Accountability is expensive. That is what companies struggling to comply with the Sarbanes-Oxley Act of 2002 are finding as many of the law's rules take effect.
While companies complain about the cost now, advocates of the reforms say the new corporate governance and accountability rules written by the Securities and Exchange Commission will save them money later, the Wall Street Journal reported.
The new rules were written following the accounting scandals that struck Enron, WorldCom and others and are intended to reestablish investor confidence.
"We can't lose sight of the fact that we came close to an all-out breakdown of investor trust in financial statements and the integrity of the financial-reporting process," Charles Mulford, an accounting professor at the Georgia Institute of Technology, told the Journal.
The rules are coming into play at the same time companies are grappling with other rising costs in areas such as health care. Audit costs alone have increased by 30 percent in some companies working to comply with new accounting standards, even before the most expensive parts of Sarbanes-Oxley become effective.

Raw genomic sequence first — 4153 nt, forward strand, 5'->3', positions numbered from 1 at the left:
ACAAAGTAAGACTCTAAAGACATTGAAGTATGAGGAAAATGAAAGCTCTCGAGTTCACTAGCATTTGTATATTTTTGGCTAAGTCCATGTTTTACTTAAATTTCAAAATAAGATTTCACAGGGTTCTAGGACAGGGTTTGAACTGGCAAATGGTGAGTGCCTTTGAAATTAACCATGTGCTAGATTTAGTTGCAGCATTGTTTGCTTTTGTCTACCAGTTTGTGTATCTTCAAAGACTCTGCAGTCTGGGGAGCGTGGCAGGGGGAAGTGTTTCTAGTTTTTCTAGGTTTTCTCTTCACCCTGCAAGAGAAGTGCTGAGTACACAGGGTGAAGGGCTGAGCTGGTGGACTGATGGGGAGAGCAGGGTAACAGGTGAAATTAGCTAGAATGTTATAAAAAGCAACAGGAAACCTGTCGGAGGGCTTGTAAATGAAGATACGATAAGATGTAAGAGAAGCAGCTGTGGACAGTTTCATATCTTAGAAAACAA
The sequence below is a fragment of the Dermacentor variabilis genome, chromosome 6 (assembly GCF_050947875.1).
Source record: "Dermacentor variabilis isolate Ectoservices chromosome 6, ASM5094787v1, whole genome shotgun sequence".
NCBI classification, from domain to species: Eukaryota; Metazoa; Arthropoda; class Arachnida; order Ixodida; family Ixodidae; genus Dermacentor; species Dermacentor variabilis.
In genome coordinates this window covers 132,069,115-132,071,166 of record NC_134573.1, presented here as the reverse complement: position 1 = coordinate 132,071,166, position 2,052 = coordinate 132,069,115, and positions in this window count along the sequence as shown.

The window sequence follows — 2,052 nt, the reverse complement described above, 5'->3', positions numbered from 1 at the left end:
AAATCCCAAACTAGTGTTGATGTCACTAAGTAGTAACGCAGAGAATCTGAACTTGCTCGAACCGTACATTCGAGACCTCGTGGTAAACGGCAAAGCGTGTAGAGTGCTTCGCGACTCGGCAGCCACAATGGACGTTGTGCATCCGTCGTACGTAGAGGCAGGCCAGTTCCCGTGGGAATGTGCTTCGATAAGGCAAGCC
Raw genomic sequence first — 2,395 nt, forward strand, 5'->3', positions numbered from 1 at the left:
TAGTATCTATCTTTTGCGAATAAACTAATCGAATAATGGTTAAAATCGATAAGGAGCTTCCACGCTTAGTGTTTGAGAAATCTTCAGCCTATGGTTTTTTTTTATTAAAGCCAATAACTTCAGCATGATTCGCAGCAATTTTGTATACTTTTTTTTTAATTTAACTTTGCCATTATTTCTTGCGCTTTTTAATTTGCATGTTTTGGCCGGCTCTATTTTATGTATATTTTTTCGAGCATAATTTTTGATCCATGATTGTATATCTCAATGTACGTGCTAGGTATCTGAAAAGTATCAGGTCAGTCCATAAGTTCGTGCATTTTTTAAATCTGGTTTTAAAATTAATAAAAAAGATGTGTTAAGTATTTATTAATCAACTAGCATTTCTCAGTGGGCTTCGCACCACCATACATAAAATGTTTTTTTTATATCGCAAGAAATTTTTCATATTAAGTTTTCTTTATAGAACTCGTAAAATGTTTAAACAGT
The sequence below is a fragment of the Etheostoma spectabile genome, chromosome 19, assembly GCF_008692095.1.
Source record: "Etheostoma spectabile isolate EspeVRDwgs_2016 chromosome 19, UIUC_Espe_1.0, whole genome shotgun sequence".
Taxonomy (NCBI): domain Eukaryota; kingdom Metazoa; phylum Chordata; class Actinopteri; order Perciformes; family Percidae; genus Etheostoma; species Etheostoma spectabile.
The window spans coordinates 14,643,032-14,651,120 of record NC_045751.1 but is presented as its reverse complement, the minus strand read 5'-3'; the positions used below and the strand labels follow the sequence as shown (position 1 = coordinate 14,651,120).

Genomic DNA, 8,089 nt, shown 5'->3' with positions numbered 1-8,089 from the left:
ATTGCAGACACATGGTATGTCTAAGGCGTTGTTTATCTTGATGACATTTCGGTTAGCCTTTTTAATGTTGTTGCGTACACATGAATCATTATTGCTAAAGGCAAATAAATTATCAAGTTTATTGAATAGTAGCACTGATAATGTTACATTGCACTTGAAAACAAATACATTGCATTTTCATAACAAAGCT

"The real cost isn't the incremental dollars, it is having people that should be focused on the business focused instead on complying with the details of the rules," Peter Bible, chief accounting officer at General Motors Corp., told the Journal. "Everybody feels they have to do something to react to the corporate scandals, [but] you really have to scratch your head and say, 'How is this really benefiting our shareholders?' "
Public companies are also chipping in to the tune of as much as $2 million each for larger companies to pay for the new Public Company Accounting Oversight Board (PCAOB).
The Journal reported that a Financial Executives International surveyed 321 companies with more than $5 billion in revenue that expect to spend an average of $4.7 million each implementing the new 404 rule this year.